The U.S. and the world recently “celebrated” Super Bowl Sunday for the 46th year. The festivities and hoopla have grown more intense with every passing year. So, too, does the economic impact. Hosting the game alone is estimated to have added $500 million dollars to the Indianapolis, Indiana economy (Associated Press), and the total estimated wagering on the football game is between $7-10 billion dollars in casinos, online and with bookies (ABC News). Perhaps the greatest emerging challenge to the field of problem gambling prevention and treatment is the looming prospect of online gambling of some kind or another. Recent initiatives in Iowa, Nevada, and the District of Columbia appear to be the precursors of efforts by state and/or municipal governments to “enhance revenues” in the face of crippling shortfalls in gross revenues. As we have already seen, proliferation of gambling venues and expanded access to legalized gambling have already come with significant social costs as well as the expected social/economic benefits.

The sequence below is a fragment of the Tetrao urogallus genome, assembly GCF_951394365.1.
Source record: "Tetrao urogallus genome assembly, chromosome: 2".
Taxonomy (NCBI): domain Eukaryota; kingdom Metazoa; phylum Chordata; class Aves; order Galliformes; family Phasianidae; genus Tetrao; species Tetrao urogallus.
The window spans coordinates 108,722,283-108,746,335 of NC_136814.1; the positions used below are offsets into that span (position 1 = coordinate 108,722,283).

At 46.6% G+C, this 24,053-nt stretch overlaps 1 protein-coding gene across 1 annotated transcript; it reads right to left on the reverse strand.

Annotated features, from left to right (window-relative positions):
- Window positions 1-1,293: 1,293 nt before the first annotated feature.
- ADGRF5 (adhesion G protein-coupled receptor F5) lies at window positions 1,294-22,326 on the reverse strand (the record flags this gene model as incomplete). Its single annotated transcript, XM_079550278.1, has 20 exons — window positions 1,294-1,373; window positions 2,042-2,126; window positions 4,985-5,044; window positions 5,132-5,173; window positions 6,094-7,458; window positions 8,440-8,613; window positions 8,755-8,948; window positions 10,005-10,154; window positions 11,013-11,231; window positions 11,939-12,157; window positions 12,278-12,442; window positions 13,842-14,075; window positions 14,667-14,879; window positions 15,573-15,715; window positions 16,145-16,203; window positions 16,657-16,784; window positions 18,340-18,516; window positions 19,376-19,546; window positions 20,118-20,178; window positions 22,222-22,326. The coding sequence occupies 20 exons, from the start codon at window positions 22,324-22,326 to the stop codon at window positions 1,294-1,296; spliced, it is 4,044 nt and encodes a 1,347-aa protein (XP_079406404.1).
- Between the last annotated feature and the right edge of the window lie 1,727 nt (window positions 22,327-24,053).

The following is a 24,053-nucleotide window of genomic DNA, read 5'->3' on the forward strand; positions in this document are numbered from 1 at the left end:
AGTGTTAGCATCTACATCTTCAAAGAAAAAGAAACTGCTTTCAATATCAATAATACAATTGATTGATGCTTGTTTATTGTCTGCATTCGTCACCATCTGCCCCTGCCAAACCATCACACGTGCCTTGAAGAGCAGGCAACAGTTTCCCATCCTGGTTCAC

Online gambling opportunities proliferate with the speed of the Internet. For example, as described by Howard Shaffer, PhD, CAS, Harvard Medical School, Division of Addictions, “by 1996, according to Rolling Good Times Online gambling magazine, there were 452 gambling-related sites on the net. By January 2, 2004, a casual Sherlock search of the Internet identified more than 377,000 web sites related to “Internet gambling.”
Internet gambling may be a particularly insidious form of gambling activity, since it erases most obstacles to gambling behavior and allows for the even greater privacy and ease of access of gambling in the home. That is, it may be easier for gambling to remain a “hidden” addiction longer, with increased severity of impact. It may provide a greater vulnerability, as well, if personal information, financial transactions and credit/banking information is shared online. Whatever its potential impact, and however it may be regulated, the prospect of online gambling, whether intrastate or internationally, should be cause for careful thought among those interested in or concerned about problem gambling.